What is special about the image?

The picture is not like a commercial photograph, which happens in ordinary space, in x and y coordinates. If you do this with light, you can take very good image of light in an interference pattern or something. But when you want to explore the quantum behavior of light, light quantization, you need to look into a different dimension that is not space but, for example, energy.
After the media picked up the picture, a lot of people mistakenly took these data as a revelation of something that has been debated since the beginning of the century: whether you can really see the two complementary effects of light at the same time or not.

What we have achieved is a nice way of imaging the electromagnetic field but it does not necessarily add anything to what has already been done or is known. The purpose of our experiment was to set up an experimental apparatus to take this image in space and energy. The real breakthrough here is the image itself. However, we have other data that support the discussion about whether you can see both effects at the same time.


Why hasn’t anybody ever done this before?

Because it is not easy at all. First, there are only two microscopes capable of doing such experiments, one in our lab and one at Caltech. Second, we took this image at least 20 times. When we got the first one, we understood that it worked, but it would have been very hard to convince anybody of what we were seeing on it. So then we optimized the system. This basically had to do with reshaping the beam in a way that it matched the shape of the wire as much as possible, which meant focusing the electron beam very tightly, and finding a wire with a very good resonance condition that supports a lot of light. We finally took the picture shown in the press release last July. We reproduced these data many times, but it is very hard to reproduce it as well as it is shown in the picture – everything was perfect there.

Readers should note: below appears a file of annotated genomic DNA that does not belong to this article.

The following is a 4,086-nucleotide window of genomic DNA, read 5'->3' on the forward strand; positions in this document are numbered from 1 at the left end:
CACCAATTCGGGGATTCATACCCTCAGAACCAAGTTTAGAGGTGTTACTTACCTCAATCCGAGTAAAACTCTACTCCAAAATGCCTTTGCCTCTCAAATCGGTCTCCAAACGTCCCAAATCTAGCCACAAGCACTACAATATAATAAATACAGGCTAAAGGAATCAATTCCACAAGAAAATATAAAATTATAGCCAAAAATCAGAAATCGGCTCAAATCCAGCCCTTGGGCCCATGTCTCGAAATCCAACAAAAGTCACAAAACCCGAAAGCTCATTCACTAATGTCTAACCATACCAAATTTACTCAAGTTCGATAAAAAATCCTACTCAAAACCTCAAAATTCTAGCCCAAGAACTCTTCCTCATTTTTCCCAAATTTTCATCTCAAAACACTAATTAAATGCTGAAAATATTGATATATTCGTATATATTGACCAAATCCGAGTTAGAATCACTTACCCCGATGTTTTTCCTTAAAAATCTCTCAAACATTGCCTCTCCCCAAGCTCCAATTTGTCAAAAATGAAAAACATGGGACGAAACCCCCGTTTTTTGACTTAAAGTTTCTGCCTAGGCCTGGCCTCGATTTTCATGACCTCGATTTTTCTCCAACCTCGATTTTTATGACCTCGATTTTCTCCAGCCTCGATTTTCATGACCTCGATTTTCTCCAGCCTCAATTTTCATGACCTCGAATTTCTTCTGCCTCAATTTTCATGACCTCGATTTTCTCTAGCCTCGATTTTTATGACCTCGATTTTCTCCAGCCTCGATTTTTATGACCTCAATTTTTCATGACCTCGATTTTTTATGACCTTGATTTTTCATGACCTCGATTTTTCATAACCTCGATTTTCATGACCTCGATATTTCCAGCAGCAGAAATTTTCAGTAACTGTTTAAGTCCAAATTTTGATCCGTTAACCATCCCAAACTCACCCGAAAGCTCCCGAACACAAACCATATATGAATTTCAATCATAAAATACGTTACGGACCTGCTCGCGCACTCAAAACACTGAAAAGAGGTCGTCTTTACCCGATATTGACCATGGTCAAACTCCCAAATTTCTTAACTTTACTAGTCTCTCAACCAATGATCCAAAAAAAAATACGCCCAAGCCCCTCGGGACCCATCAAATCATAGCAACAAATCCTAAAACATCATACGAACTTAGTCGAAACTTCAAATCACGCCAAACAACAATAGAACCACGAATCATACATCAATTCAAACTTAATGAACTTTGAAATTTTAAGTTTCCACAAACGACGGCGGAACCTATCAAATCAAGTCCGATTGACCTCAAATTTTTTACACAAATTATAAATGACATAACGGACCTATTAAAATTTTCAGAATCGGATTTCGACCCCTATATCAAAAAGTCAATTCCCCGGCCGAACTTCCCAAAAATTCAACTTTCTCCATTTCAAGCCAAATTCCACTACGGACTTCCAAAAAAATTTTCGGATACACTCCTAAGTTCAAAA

Were there similar experiments?

There was a so-called breakthrough experiment in 2011: The simple double-slit experiment showed that as long as light is unobserved, each individual particle seems to go through both slits of the gap. It forms an interference pattern behind the gap. However, this disappears as soon as one tries to gain information about the path of the particle. A consequence of this quantum mechanical uncertainty is that one cannot discuss the path or “trajectory” that a quantum particle takes. In the experiment, single photons emitted by a quantum dot were sent through a double-slit interferometer [2]. Their trajectories were reconstructed by performing a weak measurement of the photon momentum. However, it was pointed out that these trajectories cannot necessarily be related to one single photon. So it wasn’t the final answer to the question.

In our experiment you have a bunch of photons that you put on this wire and you can see interference and quantization. So even if you can interpret this strictly speaking as a multiparticle experiment where you have several photons and some of them behave as particles and some of them as waves, you might wonder why some of them choose one way and the other the other way if the experiment was all the same. So that is really the interesting question.